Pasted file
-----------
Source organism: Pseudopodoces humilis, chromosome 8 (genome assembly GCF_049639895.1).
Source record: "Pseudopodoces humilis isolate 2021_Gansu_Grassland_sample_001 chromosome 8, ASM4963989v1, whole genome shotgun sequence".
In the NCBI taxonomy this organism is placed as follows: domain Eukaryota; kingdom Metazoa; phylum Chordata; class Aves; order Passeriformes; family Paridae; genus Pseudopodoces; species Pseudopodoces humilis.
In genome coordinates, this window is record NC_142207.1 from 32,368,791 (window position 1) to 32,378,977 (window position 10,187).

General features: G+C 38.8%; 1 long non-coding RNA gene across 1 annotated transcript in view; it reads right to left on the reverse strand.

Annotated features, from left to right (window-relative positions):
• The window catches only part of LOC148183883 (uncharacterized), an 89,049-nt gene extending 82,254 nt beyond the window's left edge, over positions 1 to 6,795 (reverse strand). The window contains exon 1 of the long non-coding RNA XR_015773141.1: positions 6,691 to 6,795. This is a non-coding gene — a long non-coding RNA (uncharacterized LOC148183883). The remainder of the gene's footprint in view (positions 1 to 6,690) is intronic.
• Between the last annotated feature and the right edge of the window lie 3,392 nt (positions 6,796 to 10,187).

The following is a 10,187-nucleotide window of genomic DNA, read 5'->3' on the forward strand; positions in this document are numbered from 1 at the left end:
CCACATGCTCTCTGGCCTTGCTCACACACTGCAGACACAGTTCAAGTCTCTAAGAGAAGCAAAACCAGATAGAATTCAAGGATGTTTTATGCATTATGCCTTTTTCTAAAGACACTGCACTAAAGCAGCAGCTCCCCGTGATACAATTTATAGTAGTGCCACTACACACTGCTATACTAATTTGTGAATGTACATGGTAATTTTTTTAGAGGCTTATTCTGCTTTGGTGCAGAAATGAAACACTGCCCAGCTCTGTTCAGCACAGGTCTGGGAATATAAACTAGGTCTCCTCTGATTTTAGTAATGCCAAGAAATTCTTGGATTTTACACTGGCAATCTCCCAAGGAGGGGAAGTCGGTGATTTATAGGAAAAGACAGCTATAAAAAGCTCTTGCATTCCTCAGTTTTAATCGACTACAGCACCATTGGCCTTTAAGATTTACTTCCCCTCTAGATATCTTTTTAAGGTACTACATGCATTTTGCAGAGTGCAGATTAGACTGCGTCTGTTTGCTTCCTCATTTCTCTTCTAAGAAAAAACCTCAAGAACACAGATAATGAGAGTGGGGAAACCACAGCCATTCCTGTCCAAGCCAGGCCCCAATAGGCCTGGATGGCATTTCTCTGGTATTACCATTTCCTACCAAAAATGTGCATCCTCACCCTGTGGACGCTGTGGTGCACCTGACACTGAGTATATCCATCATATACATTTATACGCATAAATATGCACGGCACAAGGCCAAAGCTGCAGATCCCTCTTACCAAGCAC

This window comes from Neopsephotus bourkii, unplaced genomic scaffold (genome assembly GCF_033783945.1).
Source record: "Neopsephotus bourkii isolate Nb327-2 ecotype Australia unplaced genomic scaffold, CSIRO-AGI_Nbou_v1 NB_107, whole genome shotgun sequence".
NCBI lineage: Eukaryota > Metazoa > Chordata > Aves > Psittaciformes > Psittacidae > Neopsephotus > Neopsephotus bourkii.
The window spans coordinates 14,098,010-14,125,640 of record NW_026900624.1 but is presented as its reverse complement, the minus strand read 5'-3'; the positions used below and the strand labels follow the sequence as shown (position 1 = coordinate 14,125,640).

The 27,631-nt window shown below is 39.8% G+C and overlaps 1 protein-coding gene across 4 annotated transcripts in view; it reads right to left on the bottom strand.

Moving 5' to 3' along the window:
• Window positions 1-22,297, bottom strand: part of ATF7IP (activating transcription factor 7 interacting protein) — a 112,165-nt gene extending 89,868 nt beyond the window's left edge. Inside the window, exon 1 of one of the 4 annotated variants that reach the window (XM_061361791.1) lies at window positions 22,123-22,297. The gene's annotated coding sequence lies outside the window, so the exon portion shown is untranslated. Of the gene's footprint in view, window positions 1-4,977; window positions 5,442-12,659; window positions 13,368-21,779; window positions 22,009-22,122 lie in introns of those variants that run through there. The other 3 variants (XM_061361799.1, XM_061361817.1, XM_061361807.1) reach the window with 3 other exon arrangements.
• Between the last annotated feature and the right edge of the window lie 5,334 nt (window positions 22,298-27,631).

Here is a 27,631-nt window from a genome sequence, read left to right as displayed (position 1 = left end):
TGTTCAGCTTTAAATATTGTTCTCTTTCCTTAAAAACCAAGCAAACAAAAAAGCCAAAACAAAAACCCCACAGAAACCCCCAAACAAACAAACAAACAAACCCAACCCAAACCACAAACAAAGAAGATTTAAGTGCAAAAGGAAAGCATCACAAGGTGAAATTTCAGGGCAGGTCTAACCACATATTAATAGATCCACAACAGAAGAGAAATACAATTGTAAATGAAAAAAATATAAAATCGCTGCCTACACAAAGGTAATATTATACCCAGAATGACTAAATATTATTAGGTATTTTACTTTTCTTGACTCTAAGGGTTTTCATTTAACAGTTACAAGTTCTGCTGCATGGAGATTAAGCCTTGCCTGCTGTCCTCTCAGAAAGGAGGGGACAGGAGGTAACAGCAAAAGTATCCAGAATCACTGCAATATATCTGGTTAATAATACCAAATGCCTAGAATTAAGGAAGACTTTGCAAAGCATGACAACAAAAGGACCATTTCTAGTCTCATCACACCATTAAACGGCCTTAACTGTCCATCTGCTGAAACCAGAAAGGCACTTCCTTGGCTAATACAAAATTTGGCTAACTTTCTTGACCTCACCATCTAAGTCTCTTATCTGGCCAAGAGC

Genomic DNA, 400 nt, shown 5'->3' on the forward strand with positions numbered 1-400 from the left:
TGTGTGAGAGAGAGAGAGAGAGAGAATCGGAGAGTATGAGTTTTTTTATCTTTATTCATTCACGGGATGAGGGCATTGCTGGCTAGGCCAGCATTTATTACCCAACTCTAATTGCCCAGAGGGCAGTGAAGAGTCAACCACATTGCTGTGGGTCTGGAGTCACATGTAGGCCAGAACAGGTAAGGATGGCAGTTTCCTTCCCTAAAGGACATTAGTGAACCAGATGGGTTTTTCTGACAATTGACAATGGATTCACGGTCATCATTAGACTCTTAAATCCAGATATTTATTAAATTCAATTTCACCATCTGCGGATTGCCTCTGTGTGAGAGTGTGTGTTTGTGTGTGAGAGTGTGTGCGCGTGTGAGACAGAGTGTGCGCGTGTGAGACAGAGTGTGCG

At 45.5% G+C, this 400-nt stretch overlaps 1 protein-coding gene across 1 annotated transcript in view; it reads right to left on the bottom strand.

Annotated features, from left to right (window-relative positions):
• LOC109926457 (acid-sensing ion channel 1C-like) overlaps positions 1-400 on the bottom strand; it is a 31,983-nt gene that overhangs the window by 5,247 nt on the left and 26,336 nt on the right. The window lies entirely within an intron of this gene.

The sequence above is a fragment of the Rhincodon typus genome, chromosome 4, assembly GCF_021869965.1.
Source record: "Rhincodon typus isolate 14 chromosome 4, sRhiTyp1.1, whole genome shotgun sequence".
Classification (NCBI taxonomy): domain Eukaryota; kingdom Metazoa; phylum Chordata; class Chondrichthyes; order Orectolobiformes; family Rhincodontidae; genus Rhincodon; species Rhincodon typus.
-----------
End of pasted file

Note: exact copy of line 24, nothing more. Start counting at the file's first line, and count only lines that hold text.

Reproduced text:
Annotated features, from left to right (window-relative positions):